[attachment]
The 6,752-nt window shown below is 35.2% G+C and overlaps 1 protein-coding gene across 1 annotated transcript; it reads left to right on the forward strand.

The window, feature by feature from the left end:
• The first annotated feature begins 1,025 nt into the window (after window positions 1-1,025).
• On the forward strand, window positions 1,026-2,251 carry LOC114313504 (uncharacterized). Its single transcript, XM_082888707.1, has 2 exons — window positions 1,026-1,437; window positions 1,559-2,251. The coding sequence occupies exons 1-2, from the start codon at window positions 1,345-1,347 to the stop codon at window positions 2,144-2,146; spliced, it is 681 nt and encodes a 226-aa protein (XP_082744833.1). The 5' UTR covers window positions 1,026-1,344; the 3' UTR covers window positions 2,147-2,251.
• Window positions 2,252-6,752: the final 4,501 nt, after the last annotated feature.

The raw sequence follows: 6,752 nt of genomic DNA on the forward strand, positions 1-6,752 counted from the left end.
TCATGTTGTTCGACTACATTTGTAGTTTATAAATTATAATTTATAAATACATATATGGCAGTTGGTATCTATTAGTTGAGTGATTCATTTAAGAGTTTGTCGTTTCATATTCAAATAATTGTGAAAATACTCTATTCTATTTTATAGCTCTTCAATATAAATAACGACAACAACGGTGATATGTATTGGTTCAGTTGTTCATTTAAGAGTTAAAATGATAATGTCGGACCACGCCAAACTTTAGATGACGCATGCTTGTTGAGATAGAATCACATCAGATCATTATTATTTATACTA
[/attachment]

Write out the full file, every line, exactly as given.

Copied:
The 6,752-nt window shown below is 35.2% G+C and overlaps 1 protein-coding gene across 1 annotated transcript; it reads left to right on the forward strand.

The window, feature by feature from the left end:
• The first annotated feature begins 1,025 nt into the window (after window positions 1-1,025).
• On the forward strand, window positions 1,026-2,251 carry LOC114313504 (uncharacterized). Its single transcript, XM_082888707.1, has 2 exons — window positions 1,026-1,437; window positions 1,559-2,251. The coding sequence occupies exons 1-2, from the start codon at window positions 1,345-1,347 to the stop codon at window positions 2,144-2,146; spliced, it is 681 nt and encodes a 226-aa protein (XP_082744833.1). The 5' UTR covers window positions 1,026-1,344; the 3' UTR covers window positions 2,147-2,251.
• Window positions 2,252-6,752: the final 4,501 nt, after the last annotated feature.

The raw sequence follows: 6,752 nt of genomic DNA on the forward strand, positions 1-6,752 counted from the left end.
TCATGTTGTTCGACTACATTTGTAGTTTATAAATTATAATTTATAAATACATATATGGCAGTTGGTATCTATTAGTTGAGTGATTCATTTAAGAGTTTGTCGTTTCATATTCAAATAATTGTGAAAATACTCTATTCTATTTTATAGCTCTTCAATATAAATAACGACAACAACGGTGATATGTATTGGTTCAGTTGTTCATTTAAGAGTTAAAATGATAATGTCGGACCACGCCAAACTTTAGATGACGCATGCTTGTTGAGATAGAATCACATCAGATCATTATTATTTATACTA